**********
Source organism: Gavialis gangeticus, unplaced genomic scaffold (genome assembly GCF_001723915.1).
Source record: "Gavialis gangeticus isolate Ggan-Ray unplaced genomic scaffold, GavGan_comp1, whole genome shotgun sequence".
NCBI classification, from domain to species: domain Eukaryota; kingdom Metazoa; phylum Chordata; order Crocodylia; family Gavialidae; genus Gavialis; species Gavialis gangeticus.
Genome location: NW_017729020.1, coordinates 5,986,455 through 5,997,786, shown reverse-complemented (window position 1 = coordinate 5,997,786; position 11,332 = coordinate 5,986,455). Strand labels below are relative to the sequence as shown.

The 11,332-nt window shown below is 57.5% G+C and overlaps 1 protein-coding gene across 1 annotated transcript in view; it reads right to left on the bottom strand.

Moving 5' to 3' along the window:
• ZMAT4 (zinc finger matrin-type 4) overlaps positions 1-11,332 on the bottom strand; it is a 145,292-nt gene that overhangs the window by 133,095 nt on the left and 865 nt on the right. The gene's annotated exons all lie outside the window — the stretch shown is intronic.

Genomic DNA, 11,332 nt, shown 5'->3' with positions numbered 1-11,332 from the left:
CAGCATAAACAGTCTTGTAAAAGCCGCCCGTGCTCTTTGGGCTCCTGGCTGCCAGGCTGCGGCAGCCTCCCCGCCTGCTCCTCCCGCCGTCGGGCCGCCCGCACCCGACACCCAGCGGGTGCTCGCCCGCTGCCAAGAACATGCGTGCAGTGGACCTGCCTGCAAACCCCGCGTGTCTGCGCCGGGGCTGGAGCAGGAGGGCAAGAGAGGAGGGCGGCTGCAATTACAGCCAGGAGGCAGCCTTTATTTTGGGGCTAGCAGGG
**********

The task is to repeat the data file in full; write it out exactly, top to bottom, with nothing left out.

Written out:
Source organism: Gavialis gangeticus, unplaced genomic scaffold (genome assembly GCF_001723915.1).
Source record: "Gavialis gangeticus isolate Ggan-Ray unplaced genomic scaffold, GavGan_comp1, whole genome shotgun sequence".
NCBI classification, from domain to species: domain Eukaryota; kingdom Metazoa; phylum Chordata; order Crocodylia; family Gavialidae; genus Gavialis; species Gavialis gangeticus.
Genome location: NW_017729020.1, coordinates 5,986,455 through 5,997,786, shown reverse-complemented (window position 1 = coordinate 5,997,786; position 11,332 = coordinate 5,986,455). Strand labels below are relative to the sequence as shown.

The 11,332-nt window shown below is 57.5% G+C and overlaps 1 protein-coding gene across 1 annotated transcript in view; it reads right to left on the bottom strand.

Moving 5' to 3' along the window:
• ZMAT4 (zinc finger matrin-type 4) overlaps positions 1-11,332 on the bottom strand; it is a 145,292-nt gene that overhangs the window by 133,095 nt on the left and 865 nt on the right. The gene's annotated exons all lie outside the window — the stretch shown is intronic.

Genomic DNA, 11,332 nt, shown 5'->3' with positions numbered 1-11,332 from the left:
CAGCATAAACAGTCTTGTAAAAGCCGCCCGTGCTCTTTGGGCTCCTGGCTGCCAGGCTGCGGCAGCCTCCCCGCCTGCTCCTCCCGCCGTCGGGCCGCCCGCACCCGACACCCAGCGGGTGCTCGCCCGCTGCCAAGAACATGCGTGCAGTGGACCTGCCTGCAAACCCCGCGTGTCTGCGCCGGGGCTGGAGCAGGAGGGCAAGAGAGGAGGGCGGCTGCAATTACAGCCAGGAGGCAGCCTTTATTTTGGGGCTAGCAGGG